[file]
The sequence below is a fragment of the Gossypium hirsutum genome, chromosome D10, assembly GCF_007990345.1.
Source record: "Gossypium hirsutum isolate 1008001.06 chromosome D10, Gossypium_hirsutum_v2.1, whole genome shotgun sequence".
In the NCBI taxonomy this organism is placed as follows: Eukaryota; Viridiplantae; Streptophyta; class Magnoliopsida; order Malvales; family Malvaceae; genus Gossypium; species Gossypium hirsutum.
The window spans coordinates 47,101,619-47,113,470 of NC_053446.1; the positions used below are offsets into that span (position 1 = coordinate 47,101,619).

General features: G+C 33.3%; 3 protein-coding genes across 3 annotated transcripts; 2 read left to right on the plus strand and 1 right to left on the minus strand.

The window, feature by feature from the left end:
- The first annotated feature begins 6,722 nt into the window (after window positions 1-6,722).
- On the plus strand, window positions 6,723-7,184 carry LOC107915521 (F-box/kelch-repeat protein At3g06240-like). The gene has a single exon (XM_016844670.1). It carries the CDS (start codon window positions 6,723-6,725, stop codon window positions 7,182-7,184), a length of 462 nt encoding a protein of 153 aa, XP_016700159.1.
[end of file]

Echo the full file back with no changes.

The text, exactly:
The sequence below is a fragment of the Gossypium hirsutum genome, chromosome D10, assembly GCF_007990345.1.
Source record: "Gossypium hirsutum isolate 1008001.06 chromosome D10, Gossypium_hirsutum_v2.1, whole genome shotgun sequence".
In the NCBI taxonomy this organism is placed as follows: Eukaryota; Viridiplantae; Streptophyta; class Magnoliopsida; order Malvales; family Malvaceae; genus Gossypium; species Gossypium hirsutum.
The window spans coordinates 47,101,619-47,113,470 of NC_053446.1; the positions used below are offsets into that span (position 1 = coordinate 47,101,619).

General features: G+C 33.3%; 3 protein-coding genes across 3 annotated transcripts; 2 read left to right on the plus strand and 1 right to left on the minus strand.

The window, feature by feature from the left end:
- The first annotated feature begins 6,722 nt into the window (after window positions 1-6,722).
- On the plus strand, window positions 6,723-7,184 carry LOC107915521 (F-box/kelch-repeat protein At3g06240-like). The gene has a single exon (XM_016844670.1). It carries the CDS (start codon window positions 6,723-6,725, stop codon window positions 7,182-7,184), a length of 462 nt encoding a protein of 153 aa, XP_016700159.1.